These are not inconsistent positions, and are fact ones that have a rather impressive breadth of support among legal scholars.

except of course, the legal scholars who actually count, the supreme court
posted by pyramid termite at 11:14 AM on February 19, 2007 [2 favorites]


... but ... but... he was SO funny on the Daily Show!!!!

My memory is a little sketchy, but I seem to recall the last time McCain was on the Daily Show (several months ago, via satellite rather than in-studio) Jon Stewart confronted him on kowtowing to the religious right + the flip-flopping. McCain was visibly taken aback and rendered a bit speechless, suddenly aware his love affair with Stewart was perhaps over. I'd be surprised if he is a guest again.

He took care of Roe, I bet creationism in schools is next.

Actually, he already took care of creationism in schools.
posted by General Zubon at 11:19 AM on February 19, 2007


As for personal freedoms, which plank will be the first to go (or be toned down) as time moves forward - Republicans' anti-abortion or Democrats' anti-gun?

I'm hoping for the anti-gun plank, if only so the Dems can win an election after last years.
posted by kableh at 11:24 AM on February 19, 2007


Is there anything McCain won't do to become president?

Since he can't get any whiter or more male, no. The heavy lifting is done.
posted by mobunited at 11:24 AM on February 19, 2007 [1 favorite]


McCain was visibly taken aback and rendered a bit speechless, suddenly aware his love affair with Stewart was perhaps over. I'd be surprised if he is a guest again.

Funny, I remember it as Stewart basically letting McCain off the hook and minimizing what obvious pandering it was while discussing it with McCain. They were pretty biting in the segment covering the story without McCain there, but I bet he'll be on again.
posted by Lentrohamsanin at 11:38 AM on February 19, 2007


McCain is by far the most right-wing and conservative of all the plausibly electable GOP candidates for 2008,

one word: Jebby


Actually, he already took care of creationism in schools.

link doesn't work for me, but I believe you. reality always surpasses one's snark anyway.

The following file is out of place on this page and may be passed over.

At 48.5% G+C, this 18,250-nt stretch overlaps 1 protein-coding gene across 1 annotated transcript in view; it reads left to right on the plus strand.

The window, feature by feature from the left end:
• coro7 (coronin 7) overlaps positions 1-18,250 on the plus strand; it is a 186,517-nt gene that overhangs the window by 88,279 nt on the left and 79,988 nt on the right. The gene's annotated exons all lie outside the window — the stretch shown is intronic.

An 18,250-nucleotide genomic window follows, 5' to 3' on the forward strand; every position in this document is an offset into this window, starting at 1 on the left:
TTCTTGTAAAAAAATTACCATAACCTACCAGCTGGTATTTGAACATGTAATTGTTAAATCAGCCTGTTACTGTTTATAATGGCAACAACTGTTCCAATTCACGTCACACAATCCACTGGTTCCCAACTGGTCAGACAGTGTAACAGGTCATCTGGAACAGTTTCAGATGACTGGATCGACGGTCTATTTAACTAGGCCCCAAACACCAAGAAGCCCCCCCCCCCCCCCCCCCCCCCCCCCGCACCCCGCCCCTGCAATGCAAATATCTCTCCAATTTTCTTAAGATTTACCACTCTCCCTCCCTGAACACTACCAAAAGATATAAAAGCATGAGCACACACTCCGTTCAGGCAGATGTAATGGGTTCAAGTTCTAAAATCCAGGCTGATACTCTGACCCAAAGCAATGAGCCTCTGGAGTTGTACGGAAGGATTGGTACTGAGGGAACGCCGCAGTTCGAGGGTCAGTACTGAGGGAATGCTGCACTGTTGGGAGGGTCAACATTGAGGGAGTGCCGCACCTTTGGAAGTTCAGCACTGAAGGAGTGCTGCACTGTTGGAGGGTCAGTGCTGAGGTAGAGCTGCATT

posted by matteo at 11:40 AM on February 19, 2007


symbioid noted Hmm. It would be interesting to see a timeline of their platform.

Never, ever forget that the modern liberalization of abortion law began with California's Governor Ronald Reagan.

Who then spent his eight years as President smiling, waving and giving his trademark wink to the anti-abortion activists.

The GOP will always harass women by trying to further limit reproductive rights - but they will never, ever ban abortion.

The day abortion becomes illegal is the day the Republican party loses its major-party status: nobody would ever vote for a republican if they did not promise to Stop Abortion. Once abortion is illegal, their 'base' evaporates. Who would vote purely for the "lower wages/no worker rights/no social safety net" party? Not a working majority of voters: all they'd have left is the "anti-worker/anti-gay" coalition, which isn't enough to win elections.
posted by AsYouKnow Bob at 11:52 AM on February 19, 2007 [2 favorites]


Funny, I remember it as Stewart basically letting McCain off the hook

As I said, my memory was sketchy but I thought I remembered some uncomfortable-ness ... admittedly, Stewart definitely doesn't tear into the right-wingers as often as he used to.

Actually, he already took care of creationism in schools.

link doesn't work for me,


Metafilter strikes in screwing a blog-page's bandwidth, it seems.

He's explicit in his support for intelligent design in this Arizona Star piece (last couple paragraphs).

But then he tries to freakin' have it both ways according to this online New York Sun article:

Responding to a question about a report that he thinks "intelligent design" should be taught in schools, the senator mocked the idea that American young people were so delicate and impressionable that they needed to be sheltered from the concept, which says God had a hand in creation and which has been challenged by Darwinists as unscientific.

"Shhh, you shouldn't tell them," he said, mimicking those who would shield children from the fact that some people believe in intelligent design. The former prisoner of war said he also disagreed with Cold War-era efforts to prevent Marxist-Leninism from being taught in schools, saying it was better for Americans to understand their enemy. He noted that he didn't say that intelligent design needed to be taught in "science class," leaving unclear exactly what class he thought it should be taught in. He said he believed local school boards, not the federal government, should determine curricula.

"From a personal standpoint, I believe in evolution," Mr. McCain said. At the same time, he said, "When I stand on the rim of the Grand Canyon and I see the sun going down, I believe the hand of God was there."

posted by General Zubon at 11:54 AM on February 19, 2007


The day abortion becomes illegal is the day the Republican party loses its major-party status

Only if there are no more Gays.
posted by tkchrist at 12:12 PM on February 19, 2007


tkchrist: yeah, there is something to that.

But "Banning Abortion/Punishing Loose Women" is a litmus test for no more than 10% of the electorate, maybe 20%, tops. Which - given American turnouts - is a critical base for putting republicans in power.

"Hatin' Teh Gay" is the top issue for a much smaller base. I really hope that there aren't enough of them to keep the republicans in power.